The U.S. Food and Drug Administration is opening the door to having more patients with bicuspid aortic valves be treated with minimally invasive catheter valves though a new clinical study and a labeling change.

The market for these transcatheter aortic valve replacement (TAVR) devices is already growing at double-digit rates globally, and the FDA’s recent actions regarding Medtronic’s CoreValve Evolut system could expand the market for the devices further.

A typical aortic valve has three leaflets, which open and close to force oxygen-rich blood out of the heart’s main pumping chamber and into the body’s largest blood vessel. At birth, a bicuspid aortic valve only has two leaflets, and may become stiff over time or fail to stop blood from leaking back into the heart, according to the National Library of Medicine.

About 180,000 people in the U.S. and Europe are considered candidates for TAVR procedures each year, and about one in five people who opt to receive a traditional aortic valve replacement has a bicuspid aortic valve.

But in the past, patients with bicuspid aortic valves have not been seen as strong candidates for the new catheter-delivered TAVR valves because of questions over how the devices deploy in the valve space, how the leaflets move and potential leaks and aortic complications.

Medtronic on Tuesday announced a label change that was approved by the FDA last month allowing the company to remove a precaution on the CoreValve Evolut product label regarding the use of TAVR devices for bicuspid patients. The removal of the precaution only applies to cases where the patient is at high or intermediate risk of fatal complications from a traditional valve replacement.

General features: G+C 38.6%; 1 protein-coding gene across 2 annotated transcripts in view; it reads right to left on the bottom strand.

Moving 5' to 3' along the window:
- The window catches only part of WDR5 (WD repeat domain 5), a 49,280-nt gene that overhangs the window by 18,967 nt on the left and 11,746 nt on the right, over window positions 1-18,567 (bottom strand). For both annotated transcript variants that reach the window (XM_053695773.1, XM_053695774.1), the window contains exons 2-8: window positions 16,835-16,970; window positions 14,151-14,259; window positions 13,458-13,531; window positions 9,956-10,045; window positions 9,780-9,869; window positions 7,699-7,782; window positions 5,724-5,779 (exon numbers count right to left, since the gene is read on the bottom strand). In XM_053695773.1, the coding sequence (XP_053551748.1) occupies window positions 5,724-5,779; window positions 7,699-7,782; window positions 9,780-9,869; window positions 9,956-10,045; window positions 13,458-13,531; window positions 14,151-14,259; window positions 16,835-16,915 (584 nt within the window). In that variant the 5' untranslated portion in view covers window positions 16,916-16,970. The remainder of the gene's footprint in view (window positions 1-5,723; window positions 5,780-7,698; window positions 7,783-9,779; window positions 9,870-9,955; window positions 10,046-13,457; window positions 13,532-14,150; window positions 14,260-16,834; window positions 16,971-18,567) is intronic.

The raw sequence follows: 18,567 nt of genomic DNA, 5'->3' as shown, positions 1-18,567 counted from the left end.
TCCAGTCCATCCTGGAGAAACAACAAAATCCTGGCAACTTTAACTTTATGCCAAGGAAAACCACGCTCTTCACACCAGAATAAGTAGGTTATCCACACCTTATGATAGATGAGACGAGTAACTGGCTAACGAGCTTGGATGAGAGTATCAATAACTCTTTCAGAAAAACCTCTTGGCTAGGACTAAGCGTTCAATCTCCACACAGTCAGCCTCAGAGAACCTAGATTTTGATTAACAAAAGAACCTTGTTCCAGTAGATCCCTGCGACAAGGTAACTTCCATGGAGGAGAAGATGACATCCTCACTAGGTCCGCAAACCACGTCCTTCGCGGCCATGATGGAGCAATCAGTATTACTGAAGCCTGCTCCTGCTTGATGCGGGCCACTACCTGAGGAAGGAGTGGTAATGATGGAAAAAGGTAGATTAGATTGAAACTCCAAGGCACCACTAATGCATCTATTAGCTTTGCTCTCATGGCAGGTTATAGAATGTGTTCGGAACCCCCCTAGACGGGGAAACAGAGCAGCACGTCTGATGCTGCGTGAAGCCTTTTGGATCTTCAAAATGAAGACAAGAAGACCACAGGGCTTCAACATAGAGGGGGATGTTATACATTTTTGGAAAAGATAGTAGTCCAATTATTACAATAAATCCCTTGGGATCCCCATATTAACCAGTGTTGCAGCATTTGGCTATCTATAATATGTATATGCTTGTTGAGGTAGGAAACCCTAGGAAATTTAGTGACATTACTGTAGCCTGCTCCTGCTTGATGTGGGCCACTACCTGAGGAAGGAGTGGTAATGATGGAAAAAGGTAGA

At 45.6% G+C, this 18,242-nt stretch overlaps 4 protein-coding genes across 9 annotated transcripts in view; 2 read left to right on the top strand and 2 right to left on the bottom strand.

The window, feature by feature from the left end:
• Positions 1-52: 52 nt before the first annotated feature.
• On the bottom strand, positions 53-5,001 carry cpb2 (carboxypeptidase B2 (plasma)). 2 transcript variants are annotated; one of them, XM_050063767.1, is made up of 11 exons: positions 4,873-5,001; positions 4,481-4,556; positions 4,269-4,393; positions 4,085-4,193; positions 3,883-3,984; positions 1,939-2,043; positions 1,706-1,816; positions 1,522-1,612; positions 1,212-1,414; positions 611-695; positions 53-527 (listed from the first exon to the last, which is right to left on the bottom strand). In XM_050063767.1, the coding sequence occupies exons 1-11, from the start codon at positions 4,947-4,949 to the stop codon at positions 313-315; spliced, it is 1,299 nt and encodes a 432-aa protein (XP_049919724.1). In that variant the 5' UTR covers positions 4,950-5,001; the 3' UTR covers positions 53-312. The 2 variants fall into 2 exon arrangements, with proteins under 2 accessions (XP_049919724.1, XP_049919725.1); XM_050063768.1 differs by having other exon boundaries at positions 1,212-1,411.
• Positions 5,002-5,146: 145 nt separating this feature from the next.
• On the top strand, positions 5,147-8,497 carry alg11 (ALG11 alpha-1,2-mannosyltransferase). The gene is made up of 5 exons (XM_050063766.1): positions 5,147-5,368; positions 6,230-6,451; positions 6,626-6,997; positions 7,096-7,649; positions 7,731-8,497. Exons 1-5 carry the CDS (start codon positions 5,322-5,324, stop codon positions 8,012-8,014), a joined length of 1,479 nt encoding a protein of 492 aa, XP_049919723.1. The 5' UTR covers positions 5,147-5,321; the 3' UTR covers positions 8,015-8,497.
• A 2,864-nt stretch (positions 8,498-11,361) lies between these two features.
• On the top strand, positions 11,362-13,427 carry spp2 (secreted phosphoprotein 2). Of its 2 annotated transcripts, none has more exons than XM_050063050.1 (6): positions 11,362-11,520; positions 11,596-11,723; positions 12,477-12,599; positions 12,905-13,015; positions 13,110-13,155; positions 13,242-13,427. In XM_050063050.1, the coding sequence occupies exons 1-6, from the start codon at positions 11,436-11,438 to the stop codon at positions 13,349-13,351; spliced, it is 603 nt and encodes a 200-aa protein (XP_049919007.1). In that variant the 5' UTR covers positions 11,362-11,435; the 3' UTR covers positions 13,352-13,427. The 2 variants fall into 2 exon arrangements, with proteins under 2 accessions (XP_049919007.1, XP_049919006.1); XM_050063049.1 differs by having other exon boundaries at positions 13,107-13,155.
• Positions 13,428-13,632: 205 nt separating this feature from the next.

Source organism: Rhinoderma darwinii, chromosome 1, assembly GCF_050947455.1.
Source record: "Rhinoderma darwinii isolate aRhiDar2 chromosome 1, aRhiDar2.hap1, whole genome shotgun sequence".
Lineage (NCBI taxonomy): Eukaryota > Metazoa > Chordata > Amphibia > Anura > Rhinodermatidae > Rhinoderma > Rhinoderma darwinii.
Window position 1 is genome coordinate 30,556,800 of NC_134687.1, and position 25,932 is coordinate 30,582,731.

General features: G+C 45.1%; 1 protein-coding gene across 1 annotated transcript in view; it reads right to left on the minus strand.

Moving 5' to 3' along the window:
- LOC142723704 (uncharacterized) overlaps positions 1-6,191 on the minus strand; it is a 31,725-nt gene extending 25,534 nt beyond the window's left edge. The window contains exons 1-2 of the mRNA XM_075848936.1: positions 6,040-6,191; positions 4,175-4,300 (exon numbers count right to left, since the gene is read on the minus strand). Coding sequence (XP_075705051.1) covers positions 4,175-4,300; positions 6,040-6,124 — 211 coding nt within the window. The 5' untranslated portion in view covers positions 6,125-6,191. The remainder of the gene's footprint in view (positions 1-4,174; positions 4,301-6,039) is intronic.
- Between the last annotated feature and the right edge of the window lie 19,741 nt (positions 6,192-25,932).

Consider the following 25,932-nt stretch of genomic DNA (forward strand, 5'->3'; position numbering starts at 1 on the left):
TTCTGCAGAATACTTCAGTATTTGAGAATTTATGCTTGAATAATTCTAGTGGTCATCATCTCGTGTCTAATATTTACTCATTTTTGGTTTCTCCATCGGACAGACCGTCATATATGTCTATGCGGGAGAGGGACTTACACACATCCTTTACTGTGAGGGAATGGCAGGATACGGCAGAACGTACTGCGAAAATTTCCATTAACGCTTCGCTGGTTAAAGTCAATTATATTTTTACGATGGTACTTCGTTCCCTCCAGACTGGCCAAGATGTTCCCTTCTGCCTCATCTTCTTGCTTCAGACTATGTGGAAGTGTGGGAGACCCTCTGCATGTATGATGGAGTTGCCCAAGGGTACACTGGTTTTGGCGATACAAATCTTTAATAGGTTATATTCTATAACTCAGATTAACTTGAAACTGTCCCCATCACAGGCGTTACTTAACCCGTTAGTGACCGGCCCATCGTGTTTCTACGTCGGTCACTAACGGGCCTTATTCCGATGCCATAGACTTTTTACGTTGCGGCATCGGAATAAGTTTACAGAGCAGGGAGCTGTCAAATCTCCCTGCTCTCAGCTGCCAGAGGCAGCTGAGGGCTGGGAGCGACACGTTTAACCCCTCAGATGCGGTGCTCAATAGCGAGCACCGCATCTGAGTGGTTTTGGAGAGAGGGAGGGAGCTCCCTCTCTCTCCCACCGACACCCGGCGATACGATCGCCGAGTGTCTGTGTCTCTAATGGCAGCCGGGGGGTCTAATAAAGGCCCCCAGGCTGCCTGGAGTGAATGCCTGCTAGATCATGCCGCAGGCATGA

“The labeling revision will enable additional training and education for procedural TAVR sizing and placement in bicuspid patients,” Medtronic spokesman Joey Lomicky said in an e-mail about the news.

Boston interventional cardiologist Dr. Jeffrey Popma said data from the private STS/ACC TVT Registry, which is run by two surgery associations to track real-world transcatheter valve outcomes, shows a “near-parity” between bicuspid and tricuspid patients when using the Evolut valve system, despite the old label precautions.

“Real-world data suggest that TAVR with the self-expanding Evolut can be a suitable treatment option for many patients with bicuspid aortic valve disease,” Popma is quoted as saying in the Medtronic announcement.

In the Tuesday announcement, Medtronic unveiled an unblinded study of its CoreValve Evolut system in about 150 lower-risk patients. The FDA still considers the use of the device in low-risk bicuspid patients to be “investigational.”

“The bicuspid study, in addition to new studies on TAVR efficiencies and leaflet mobility, will provide important insights as we look to further refine TAVR therapy,” Medtronic structural heart medical affairs vice president Pieter Kappetein said in the announcement.